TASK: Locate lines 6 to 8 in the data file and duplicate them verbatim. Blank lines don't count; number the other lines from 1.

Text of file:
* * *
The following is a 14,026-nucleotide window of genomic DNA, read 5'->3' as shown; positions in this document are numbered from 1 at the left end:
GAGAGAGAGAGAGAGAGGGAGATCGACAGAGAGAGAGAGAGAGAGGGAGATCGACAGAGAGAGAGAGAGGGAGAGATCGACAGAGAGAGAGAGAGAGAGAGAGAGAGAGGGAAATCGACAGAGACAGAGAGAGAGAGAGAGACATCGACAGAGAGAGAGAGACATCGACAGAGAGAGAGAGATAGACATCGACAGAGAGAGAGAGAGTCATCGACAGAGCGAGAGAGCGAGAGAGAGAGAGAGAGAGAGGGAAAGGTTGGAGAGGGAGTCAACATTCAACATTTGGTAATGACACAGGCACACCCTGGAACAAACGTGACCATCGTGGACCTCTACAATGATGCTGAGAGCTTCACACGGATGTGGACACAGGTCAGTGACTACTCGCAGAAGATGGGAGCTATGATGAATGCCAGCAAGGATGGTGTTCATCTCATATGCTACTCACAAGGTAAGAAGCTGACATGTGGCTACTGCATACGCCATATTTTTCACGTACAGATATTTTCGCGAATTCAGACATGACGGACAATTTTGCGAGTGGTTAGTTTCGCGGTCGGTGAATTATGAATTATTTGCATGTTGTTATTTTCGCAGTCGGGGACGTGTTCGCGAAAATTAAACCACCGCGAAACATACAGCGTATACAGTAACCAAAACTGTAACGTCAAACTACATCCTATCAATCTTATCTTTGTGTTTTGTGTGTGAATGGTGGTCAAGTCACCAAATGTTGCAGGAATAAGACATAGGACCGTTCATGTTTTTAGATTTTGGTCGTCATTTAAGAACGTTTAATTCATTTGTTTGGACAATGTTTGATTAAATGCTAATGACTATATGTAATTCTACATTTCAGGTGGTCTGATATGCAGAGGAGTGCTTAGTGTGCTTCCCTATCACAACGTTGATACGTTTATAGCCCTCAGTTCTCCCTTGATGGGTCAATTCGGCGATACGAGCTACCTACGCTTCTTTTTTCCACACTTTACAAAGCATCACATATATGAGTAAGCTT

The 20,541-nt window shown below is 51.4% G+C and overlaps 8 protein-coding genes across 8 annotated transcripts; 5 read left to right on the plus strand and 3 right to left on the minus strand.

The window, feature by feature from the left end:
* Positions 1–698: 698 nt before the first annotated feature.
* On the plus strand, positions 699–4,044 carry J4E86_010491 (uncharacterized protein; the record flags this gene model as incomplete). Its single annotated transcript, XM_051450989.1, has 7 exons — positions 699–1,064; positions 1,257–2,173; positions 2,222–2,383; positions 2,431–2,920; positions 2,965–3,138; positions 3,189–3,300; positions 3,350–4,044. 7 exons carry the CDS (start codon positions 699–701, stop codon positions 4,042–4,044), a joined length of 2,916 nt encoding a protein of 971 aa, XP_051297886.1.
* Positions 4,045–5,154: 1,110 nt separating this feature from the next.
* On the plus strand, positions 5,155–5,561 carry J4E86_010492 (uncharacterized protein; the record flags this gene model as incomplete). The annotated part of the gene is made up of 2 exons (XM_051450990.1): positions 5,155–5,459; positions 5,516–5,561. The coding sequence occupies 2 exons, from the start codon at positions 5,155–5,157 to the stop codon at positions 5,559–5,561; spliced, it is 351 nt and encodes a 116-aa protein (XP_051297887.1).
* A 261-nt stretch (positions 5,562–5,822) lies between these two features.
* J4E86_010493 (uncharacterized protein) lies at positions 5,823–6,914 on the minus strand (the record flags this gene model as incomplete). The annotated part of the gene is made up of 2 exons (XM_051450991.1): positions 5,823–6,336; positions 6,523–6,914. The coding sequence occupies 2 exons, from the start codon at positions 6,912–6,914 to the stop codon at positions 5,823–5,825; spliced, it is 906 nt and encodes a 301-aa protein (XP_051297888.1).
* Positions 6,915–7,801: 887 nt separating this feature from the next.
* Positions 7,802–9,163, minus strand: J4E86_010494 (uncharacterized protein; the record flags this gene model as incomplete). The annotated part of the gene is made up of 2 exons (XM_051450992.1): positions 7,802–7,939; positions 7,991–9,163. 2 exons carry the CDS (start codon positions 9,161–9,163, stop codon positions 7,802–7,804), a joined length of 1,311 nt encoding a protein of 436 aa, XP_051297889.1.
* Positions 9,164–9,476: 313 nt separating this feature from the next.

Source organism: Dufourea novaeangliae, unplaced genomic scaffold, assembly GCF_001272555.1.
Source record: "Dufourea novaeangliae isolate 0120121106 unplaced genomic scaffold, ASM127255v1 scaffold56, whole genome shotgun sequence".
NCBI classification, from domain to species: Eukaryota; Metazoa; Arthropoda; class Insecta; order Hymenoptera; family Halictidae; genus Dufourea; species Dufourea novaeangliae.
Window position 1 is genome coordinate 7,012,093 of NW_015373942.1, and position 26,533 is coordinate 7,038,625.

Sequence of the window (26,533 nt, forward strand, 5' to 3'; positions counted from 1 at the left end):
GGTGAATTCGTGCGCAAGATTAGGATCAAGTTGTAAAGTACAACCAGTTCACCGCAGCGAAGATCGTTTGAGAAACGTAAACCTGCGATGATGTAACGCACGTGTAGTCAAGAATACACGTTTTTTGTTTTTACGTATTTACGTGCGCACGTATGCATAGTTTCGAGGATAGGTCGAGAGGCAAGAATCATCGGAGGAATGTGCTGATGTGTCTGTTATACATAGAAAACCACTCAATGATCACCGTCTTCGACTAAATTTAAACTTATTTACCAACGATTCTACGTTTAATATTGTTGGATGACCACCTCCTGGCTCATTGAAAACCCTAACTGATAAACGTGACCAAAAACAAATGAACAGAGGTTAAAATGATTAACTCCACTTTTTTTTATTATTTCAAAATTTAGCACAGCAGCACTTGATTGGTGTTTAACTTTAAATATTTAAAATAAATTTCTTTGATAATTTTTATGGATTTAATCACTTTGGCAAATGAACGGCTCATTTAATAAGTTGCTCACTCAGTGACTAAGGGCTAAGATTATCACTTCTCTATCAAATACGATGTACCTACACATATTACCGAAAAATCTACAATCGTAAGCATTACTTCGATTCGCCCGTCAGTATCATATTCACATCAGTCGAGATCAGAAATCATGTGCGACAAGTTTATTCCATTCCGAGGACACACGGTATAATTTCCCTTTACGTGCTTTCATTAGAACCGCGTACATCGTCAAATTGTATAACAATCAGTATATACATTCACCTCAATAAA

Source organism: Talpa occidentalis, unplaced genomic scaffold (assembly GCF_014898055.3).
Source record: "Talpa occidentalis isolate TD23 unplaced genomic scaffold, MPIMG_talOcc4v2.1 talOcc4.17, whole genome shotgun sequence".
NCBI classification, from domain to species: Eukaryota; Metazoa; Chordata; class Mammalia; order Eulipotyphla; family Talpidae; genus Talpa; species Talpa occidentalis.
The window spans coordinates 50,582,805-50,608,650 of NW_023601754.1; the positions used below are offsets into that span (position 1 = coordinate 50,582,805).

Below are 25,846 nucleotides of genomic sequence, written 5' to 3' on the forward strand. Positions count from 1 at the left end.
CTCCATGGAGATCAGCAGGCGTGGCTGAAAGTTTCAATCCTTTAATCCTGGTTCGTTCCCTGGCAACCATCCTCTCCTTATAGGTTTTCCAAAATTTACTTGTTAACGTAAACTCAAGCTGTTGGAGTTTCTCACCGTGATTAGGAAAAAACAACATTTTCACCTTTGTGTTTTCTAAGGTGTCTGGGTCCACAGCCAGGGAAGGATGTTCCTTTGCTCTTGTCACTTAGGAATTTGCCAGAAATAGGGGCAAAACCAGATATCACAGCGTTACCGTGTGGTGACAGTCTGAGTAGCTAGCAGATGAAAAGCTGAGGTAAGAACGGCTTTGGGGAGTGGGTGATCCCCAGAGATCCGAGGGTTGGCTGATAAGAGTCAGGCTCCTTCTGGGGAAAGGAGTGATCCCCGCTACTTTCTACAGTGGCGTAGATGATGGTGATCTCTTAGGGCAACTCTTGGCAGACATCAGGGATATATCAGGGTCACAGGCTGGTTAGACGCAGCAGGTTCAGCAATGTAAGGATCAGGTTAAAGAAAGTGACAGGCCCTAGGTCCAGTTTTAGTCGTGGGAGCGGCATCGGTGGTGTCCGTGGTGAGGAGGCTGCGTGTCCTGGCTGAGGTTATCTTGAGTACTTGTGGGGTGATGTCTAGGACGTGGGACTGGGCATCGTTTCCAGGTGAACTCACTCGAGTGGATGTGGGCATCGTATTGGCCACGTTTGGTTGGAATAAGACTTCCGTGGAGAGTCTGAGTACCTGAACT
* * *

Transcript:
* On the plus strand, positions 699–4,044 carry J4E86_010491 (uncharacterized protein; the record flags this gene model as incomplete). Its single annotated transcript, XM_051450989.1, has 7 exons — positions 699–1,064; positions 1,257–2,173; positions 2,222–2,383; positions 2,431–2,920; positions 2,965–3,138; positions 3,189–3,300; positions 3,350–4,044. 7 exons carry the CDS (start codon positions 699–701, stop codon positions 4,042–4,044), a joined length of 2,916 nt encoding a protein of 971 aa, XP_051297886.1.
* Positions 4,045–5,154: 1,110 nt separating this feature from the next.
* On the plus strand, positions 5,155–5,561 carry J4E86_010492 (uncharacterized protein; the record flags this gene model as incomplete). The annotated part of the gene is made up of 2 exons (XM_051450990.1): positions 5,155–5,459; positions 5,516–5,561. The coding sequence occupies 2 exons, from the start codon at positions 5,155–5,157 to the stop codon at positions 5,559–5,561; spliced, it is 351 nt and encodes a 116-aa protein (XP_051297887.1).